Cardinal celebrates woman whose love of numbers helped birth today’s tech

By John Lyle Belden

“Good women make for better men.”

This line, spoken by Ada Byron Lovelace in “Ada and the Engine,” the play by Lauren Gunderson presented by Cardinal Stage in Bloomington, is a good summation of the young Countess’s collaboration with fellow mathematician Charles Babbage, credited with inventing the precursor to the modern computer. He envisioned the “engine,” but she saw its true potential.

Ada (played by Megan Massie) was the only legitimate child of scandalous and legendary poet Lord Byron and his wife Anabella (Francesca Sobrer). He abandoned them when she was a baby, giving her little more than a verse she would treasure and a family stain upon her reputation.

Perhaps we can credit the rakish poet in a backhanded way for how Ada’s genius flowered, as her mother had her thoroughly schooled in mathematics in a vain attempt to keep her away from creative endeavors. Her voracious appetite for unlocking the mysteries of maths brings Ada into the orbit of Babbage (Eric Olson), who desperately seeks funds for completing his Difference Engine, which could revolutionize accounting by eliminating human error while handling large numbers in making accurate sums. As he and Ada converse, and later correspond, he realizes the machine could be modified and expanded to do more mathematical functions – the Analytical Engine.

Ada’s tutor, Mary Sommerville (Sobrer), warns Babbage he is too old for then-18 Ada, and especially not to invite the scandal many feared would follow her infamous family name. He insists he is only interested in intellectual stimulation, and she settles for a friendship in letters while accepting the courtship and proposal of Lord Lovelace (Kevin Aoussou).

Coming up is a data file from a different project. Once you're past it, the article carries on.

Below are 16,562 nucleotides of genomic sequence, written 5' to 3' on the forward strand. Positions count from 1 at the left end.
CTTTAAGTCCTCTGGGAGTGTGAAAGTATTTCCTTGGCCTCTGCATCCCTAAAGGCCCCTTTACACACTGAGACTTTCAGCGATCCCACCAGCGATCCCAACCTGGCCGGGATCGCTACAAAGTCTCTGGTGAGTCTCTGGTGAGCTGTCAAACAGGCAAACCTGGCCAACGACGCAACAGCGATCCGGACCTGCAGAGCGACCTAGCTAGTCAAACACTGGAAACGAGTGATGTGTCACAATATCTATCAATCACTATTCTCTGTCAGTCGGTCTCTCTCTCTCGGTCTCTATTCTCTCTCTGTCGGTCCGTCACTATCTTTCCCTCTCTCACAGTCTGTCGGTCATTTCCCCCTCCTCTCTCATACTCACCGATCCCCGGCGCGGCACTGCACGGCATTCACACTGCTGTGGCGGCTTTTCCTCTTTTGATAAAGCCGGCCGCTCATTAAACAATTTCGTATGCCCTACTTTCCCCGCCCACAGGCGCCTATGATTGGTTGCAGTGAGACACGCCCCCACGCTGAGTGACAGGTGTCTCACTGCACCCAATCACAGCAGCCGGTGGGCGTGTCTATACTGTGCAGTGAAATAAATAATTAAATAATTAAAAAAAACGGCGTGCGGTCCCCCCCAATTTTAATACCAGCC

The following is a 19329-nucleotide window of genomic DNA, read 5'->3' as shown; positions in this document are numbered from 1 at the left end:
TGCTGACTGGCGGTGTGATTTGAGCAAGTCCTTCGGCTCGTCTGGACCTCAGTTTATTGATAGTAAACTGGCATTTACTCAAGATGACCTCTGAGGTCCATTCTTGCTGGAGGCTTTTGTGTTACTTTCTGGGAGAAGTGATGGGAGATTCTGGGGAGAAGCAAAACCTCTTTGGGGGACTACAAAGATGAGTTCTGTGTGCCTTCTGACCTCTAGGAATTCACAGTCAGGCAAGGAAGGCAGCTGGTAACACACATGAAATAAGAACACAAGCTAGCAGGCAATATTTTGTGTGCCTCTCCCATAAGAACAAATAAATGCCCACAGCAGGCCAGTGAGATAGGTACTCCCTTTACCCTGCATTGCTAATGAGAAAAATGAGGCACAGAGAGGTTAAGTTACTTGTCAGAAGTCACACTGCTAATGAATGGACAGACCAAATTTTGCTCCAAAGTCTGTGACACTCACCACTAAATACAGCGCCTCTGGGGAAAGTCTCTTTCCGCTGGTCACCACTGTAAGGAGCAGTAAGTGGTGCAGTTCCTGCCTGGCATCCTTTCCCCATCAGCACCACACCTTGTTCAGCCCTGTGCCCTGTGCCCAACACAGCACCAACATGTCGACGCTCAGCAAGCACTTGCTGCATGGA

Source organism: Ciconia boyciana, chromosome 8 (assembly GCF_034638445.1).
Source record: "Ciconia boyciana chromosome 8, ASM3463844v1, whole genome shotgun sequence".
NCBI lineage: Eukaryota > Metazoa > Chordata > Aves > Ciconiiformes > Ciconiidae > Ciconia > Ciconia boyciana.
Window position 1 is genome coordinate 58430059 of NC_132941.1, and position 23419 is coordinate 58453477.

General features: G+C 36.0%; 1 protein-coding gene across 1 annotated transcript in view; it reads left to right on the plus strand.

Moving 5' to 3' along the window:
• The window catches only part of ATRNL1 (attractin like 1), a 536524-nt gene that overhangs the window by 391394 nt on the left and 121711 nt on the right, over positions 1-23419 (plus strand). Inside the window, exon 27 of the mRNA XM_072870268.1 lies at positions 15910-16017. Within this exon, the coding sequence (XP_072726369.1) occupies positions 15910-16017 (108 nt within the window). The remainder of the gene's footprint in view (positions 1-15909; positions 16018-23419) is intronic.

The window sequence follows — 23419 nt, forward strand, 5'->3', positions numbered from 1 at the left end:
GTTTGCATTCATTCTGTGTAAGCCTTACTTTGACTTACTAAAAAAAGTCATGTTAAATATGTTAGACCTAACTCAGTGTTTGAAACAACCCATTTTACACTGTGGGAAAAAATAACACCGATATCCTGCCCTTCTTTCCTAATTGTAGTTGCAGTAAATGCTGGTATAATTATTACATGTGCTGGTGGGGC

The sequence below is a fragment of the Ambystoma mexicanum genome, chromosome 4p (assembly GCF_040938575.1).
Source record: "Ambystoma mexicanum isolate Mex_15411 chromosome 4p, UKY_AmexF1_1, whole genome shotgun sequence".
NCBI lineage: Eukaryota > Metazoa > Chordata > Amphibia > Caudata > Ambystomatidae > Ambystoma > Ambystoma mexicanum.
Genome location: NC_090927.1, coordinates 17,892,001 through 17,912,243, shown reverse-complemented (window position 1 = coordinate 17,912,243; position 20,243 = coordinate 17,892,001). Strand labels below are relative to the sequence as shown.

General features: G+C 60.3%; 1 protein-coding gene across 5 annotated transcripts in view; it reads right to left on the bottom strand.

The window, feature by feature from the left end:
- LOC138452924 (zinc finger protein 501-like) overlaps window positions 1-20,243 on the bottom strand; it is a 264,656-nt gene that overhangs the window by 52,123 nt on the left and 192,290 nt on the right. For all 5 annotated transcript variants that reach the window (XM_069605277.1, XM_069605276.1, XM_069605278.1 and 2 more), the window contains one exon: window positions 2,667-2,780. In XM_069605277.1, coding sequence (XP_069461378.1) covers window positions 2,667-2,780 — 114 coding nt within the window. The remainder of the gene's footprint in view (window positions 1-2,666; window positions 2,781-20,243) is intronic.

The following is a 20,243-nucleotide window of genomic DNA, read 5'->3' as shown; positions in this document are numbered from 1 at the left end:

The marriage does little to lessen the tension between Lovelace and Babbage, but they agree to let Ada write a translation of a paper on the Engine, complete with notes to clarify and explain its principles and capabilities – the Notes would not only be twice the length of the original paper, but also give applications and ideas, including a punch-card driven algorithm since credited as the first computer program, beyond what Babbage had envisioned. She even saw its number-crunching for other uses of numeric symbols, including musical notes.

Now, they just have to find some way to build it.

Gunderson’s focus in this drama, aside from Ada’s contributions to STEM, is on the likely relationship between her and Babbage. Historians might take issue with how close their friendship gets. Still, the story respects that given the pressures of British high society at the time, and the facts on record, any deeper love was unrequited. Yet there are some sparks here, which Massie and Olson masterfully wield in their moments alone. Sobrer’s Anabella, though meaning well, can’t help but play the tyrant in her constant diligence against the “Byron madness” that haunts her and her daughter. Aoussou portrays a man in a tough spot, but coming to understand his Ada does love him, as well as her Engine.

Aoussou also gives a nice cameo as Lord Byron himself.

An interesting stage floor, designed by Reuben Lucas, runs down the center of the theater, with audience seating on either side. Director Kate Galvin has the performances balanced with equal face time in each direction. Each end of the stage represents the two sides of Ada’s life: one the Victorian elegance of a British lady, the other a steampunk-inspired vision of Babbage’s world.

Equal parts inspiring and romantic, “Ada and the Engine” gives us a celebration of the lives of arguably the great-grandparents of the machine you are likely reading this on. Performances run through April 16 at Waldron Auditorium, 122 S. Walnut St., Bloomington. Get information and tickets (“pay what you will” pricing) at cardinalstage.org.

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